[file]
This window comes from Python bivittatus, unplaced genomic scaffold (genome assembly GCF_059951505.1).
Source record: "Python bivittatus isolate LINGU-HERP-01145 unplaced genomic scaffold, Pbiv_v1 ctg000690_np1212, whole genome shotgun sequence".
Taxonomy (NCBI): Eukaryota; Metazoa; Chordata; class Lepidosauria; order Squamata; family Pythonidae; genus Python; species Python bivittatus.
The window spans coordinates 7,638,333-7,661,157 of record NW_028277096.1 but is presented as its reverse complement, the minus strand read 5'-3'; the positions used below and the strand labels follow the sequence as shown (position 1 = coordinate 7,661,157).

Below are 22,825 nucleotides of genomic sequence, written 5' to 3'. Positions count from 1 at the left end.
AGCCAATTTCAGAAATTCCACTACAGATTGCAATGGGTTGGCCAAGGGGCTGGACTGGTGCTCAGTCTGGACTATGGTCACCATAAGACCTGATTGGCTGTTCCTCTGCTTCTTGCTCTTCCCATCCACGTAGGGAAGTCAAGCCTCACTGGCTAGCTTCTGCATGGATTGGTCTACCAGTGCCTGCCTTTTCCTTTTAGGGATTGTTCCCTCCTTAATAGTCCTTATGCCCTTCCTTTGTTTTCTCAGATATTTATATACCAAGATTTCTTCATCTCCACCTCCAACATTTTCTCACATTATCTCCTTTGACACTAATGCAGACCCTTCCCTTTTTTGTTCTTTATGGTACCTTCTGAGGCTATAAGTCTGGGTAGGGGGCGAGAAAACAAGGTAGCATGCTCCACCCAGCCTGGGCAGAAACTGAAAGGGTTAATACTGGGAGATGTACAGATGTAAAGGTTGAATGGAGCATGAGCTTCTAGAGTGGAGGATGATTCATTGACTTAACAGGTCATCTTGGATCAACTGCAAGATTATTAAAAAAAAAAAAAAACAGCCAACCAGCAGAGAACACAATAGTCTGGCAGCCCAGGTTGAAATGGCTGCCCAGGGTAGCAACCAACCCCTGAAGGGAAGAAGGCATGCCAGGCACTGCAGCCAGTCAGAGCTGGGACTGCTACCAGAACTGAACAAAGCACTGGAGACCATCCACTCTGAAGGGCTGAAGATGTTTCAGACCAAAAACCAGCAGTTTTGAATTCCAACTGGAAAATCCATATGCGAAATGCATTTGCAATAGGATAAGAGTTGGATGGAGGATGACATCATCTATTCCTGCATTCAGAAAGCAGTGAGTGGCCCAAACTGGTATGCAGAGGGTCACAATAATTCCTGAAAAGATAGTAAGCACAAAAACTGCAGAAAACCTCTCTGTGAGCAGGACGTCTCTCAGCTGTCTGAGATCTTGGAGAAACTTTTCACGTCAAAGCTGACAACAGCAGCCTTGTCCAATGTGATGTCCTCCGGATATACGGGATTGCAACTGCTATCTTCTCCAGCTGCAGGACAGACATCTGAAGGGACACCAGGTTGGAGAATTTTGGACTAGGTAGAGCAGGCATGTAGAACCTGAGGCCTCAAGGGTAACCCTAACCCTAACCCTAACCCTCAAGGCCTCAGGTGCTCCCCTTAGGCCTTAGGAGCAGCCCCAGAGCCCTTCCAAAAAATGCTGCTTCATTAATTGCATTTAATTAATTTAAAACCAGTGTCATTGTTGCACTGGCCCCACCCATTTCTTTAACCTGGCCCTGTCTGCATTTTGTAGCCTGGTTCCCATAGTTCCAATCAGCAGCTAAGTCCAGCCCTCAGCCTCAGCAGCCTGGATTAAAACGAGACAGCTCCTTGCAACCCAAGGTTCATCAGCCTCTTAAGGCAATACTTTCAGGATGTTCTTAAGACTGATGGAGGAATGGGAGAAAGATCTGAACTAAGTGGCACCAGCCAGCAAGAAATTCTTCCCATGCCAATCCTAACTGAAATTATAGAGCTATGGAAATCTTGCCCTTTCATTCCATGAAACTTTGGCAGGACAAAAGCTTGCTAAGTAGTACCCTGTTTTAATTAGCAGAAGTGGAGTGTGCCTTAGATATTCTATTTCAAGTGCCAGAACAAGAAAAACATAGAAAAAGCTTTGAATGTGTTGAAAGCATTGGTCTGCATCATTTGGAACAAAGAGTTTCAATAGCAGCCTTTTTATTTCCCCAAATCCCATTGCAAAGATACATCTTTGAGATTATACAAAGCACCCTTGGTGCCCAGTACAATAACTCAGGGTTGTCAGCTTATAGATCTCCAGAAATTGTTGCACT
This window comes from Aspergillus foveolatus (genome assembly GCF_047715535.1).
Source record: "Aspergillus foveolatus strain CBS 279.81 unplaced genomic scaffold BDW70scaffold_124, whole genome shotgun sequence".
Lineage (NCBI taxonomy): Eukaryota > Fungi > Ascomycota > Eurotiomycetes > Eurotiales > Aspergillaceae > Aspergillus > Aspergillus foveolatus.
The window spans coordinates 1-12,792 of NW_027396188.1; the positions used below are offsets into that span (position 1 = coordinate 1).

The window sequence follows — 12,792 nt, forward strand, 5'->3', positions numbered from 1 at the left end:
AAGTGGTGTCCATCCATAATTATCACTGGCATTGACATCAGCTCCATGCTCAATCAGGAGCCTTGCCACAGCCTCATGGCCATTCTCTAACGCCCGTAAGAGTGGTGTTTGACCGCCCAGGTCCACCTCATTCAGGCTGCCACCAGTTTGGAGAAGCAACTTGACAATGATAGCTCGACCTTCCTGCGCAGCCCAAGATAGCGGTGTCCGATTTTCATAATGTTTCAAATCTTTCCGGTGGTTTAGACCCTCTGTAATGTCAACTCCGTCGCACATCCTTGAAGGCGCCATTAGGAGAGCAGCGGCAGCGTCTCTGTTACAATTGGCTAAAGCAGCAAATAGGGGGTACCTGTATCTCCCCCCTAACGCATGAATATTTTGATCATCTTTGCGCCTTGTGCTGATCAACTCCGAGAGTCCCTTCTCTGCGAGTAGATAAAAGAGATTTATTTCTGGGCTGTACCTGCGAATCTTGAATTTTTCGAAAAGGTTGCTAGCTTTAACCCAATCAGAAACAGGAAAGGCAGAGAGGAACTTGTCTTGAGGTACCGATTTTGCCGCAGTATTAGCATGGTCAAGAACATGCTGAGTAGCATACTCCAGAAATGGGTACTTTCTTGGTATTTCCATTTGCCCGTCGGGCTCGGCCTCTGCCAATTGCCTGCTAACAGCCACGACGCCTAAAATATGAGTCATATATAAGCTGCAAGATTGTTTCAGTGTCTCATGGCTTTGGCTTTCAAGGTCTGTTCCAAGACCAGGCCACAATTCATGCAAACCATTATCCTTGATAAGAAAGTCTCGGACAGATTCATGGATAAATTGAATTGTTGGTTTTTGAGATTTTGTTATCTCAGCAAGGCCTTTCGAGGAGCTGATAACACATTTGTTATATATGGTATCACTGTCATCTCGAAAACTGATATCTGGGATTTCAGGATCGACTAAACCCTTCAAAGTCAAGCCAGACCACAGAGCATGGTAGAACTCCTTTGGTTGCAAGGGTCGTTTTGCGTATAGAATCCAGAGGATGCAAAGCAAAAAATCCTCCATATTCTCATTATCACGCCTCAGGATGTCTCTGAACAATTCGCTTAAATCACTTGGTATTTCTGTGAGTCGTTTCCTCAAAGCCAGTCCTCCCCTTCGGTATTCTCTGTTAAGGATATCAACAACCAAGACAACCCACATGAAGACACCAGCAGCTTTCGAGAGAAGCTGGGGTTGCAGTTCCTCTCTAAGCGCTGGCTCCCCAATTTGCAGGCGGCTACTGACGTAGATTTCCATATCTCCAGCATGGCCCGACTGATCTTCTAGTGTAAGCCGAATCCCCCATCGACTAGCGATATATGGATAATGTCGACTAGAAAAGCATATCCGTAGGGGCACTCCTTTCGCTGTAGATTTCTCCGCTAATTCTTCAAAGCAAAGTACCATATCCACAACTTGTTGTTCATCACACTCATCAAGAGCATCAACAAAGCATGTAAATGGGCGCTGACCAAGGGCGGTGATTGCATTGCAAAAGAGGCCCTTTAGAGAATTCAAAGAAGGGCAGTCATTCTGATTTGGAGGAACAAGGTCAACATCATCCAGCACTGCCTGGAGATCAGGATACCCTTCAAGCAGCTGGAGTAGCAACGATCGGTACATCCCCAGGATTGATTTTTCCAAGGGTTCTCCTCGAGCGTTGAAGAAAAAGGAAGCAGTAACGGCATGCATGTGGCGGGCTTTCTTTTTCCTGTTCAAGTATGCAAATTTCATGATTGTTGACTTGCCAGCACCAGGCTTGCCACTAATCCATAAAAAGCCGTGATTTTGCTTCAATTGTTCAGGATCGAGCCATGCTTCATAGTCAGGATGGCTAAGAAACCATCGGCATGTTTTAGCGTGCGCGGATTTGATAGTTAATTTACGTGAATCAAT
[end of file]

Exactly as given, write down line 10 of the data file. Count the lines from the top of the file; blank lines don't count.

The window spans coordinates 1-12,792 of NW_027396188.1; the positions used below are offsets into that span (position 1 = coordinate 1).